ICYMI: Your Body On Fear And Why Being President Is A Health Hazard

Health stories you may have missed.

ICYMI Health features what we're reading this week.

This week, we read up on political health hazards, including holding office and living in fear of terrorism.

One piece highlighted new research about the connection between poor health and terrorism-related fear (big surprise: being stressed out is bad for your heart). And a lighthearted essay focused on the health-perspective pros and cons of being president. On the plus side: prominent public figures have great access to top-notch health care. On the minus side: elected officials tend to die almost three years earlier than their election-losing counterparts.

Read on and tell us in the comments: What did you read and love this week?

1. Being President Is A Hazard To Your Health -- Washington Post

Elected officials die 2.7 years earlier than runner ups, but does that health disparity apply to U.S. presidents, too?

"I say you don’t have anything to fear from this study; you’re part of the one-tenth of the top one percent of the wealthiest, most highly-educated people who have access to the best health care," Olshansky said. "You’ll do just fine."

2. War Is Destroying Yemen's Medical System When The Country Needs It Most

A nine-month war in Yemen has devastated or destroyed more than 99 of the country's already fragile health facilities, including hospitals and clinics.

Bombings are a daily reality for Yemenis, even inside hospitals.

3. Flint's Kids May Suffer Lead Poisoning Effects For Decades -- The Huffington Post

A water source switch left the tap water in Flint, Michigan, contaminated with lead -- putting the city in the throes of a major public health crisis.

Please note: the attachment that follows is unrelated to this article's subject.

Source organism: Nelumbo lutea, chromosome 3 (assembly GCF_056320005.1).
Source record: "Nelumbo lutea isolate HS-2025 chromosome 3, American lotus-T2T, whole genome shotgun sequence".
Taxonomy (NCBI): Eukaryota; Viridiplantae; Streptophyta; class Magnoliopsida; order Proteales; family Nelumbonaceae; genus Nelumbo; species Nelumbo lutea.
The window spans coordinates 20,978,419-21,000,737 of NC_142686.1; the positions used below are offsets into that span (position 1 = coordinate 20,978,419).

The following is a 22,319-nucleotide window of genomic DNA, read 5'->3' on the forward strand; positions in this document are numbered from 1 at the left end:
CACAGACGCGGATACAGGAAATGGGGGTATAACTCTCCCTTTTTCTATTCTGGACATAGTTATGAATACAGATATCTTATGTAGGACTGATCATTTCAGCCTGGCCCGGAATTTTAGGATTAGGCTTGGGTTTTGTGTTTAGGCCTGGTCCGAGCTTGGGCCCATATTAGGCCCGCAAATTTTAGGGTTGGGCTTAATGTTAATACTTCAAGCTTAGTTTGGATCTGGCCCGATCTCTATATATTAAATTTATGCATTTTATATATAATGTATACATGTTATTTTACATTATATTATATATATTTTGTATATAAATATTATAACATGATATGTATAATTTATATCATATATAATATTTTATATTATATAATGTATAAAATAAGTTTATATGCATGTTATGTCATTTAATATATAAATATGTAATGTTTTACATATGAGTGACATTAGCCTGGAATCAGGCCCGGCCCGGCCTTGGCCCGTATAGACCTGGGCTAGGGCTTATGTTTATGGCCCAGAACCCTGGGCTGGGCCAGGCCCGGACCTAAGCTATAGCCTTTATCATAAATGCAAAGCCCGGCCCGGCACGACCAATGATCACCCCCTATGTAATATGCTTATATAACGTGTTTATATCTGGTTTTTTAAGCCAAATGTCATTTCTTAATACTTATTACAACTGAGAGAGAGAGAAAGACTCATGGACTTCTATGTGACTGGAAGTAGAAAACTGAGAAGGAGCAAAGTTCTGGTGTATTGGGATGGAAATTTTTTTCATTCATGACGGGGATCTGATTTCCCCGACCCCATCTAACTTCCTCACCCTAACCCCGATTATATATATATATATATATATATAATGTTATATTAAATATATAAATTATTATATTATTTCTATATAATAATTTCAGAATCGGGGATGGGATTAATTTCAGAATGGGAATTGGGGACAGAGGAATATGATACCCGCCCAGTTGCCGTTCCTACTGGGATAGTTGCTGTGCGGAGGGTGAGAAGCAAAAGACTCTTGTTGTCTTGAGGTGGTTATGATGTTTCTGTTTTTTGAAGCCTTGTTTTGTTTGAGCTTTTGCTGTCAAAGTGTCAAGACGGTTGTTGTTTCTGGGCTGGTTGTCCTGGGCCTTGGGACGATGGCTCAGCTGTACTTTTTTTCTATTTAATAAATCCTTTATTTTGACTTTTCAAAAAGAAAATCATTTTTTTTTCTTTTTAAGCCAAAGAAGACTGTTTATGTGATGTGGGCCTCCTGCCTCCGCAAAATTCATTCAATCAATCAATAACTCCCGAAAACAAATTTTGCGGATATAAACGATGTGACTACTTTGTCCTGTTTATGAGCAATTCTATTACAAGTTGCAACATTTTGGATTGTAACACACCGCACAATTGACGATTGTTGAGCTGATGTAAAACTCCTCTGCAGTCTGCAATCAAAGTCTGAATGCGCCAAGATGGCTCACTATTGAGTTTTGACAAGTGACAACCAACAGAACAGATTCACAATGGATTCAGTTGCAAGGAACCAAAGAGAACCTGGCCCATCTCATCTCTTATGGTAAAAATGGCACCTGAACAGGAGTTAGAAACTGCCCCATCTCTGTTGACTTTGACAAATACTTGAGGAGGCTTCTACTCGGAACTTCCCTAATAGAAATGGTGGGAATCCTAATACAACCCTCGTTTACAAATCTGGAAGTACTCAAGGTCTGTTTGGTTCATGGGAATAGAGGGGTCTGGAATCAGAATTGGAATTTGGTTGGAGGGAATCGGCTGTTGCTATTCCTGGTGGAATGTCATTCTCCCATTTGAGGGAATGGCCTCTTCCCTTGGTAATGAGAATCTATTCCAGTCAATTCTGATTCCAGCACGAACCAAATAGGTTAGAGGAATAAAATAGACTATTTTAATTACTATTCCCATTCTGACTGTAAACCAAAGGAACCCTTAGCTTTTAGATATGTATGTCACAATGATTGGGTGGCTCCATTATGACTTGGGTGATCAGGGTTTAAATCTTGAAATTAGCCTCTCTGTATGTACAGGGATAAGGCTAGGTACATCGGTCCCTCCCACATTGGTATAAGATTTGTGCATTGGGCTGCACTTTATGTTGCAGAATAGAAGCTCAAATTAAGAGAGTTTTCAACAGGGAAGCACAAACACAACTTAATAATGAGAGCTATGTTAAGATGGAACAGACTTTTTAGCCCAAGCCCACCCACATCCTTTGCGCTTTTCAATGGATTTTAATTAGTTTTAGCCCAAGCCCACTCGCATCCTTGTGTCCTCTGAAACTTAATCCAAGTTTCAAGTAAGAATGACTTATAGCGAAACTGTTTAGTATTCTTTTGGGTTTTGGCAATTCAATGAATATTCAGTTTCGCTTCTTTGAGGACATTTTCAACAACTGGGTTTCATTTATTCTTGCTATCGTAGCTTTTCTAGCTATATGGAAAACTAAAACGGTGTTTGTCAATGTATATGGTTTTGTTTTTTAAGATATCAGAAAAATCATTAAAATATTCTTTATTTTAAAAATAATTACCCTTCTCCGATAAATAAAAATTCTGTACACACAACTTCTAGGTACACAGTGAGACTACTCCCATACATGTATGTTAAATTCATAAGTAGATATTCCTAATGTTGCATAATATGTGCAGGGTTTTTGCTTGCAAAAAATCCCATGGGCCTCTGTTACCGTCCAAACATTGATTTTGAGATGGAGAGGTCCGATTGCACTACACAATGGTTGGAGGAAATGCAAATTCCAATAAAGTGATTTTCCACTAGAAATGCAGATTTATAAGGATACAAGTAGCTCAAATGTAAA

"We know lead and we know the life-altering, multigenerational impact of lead," Hanna-Attisha said. "If you detect lead in a child, there’s a public health, environmental problem."

4. The Fear Of Terrorism Is Dangerous At A Biological Level -- Science Of Us

In a new study, people who feared terrorism the most were also likely to have poorer cardiovascular health.

People in the survey suffered real, physical damage because of their anxiety over terrorism, even though none of them had ever actually witnessed an act of terrorism themselves.

5. Why Victims Of Sexual Abuse Are More Likely To Be Obese -- The Atlantic

For some victims of sexual abuse, emotional trauma can manifest as binge eating and obesity in adulthood.

Women said they felt more physically imposing when they were bigger. They felt their size helped ward off sexual advances from men.

6. What Do Young Children Learn From Pets? -- Pacific Standard

Kids with pets were more likely to say that animals had biological properties than kids without animals in their lives.

It’s not like they are dealing with the biological end of things -- feeding, grooming, cleaning, making sure the animal has peed and pooped. And yet they did show a better understanding of biological concepts.

Also on HuffPost:

If Presidential Candidates Were Given Their Own Lifetime Movies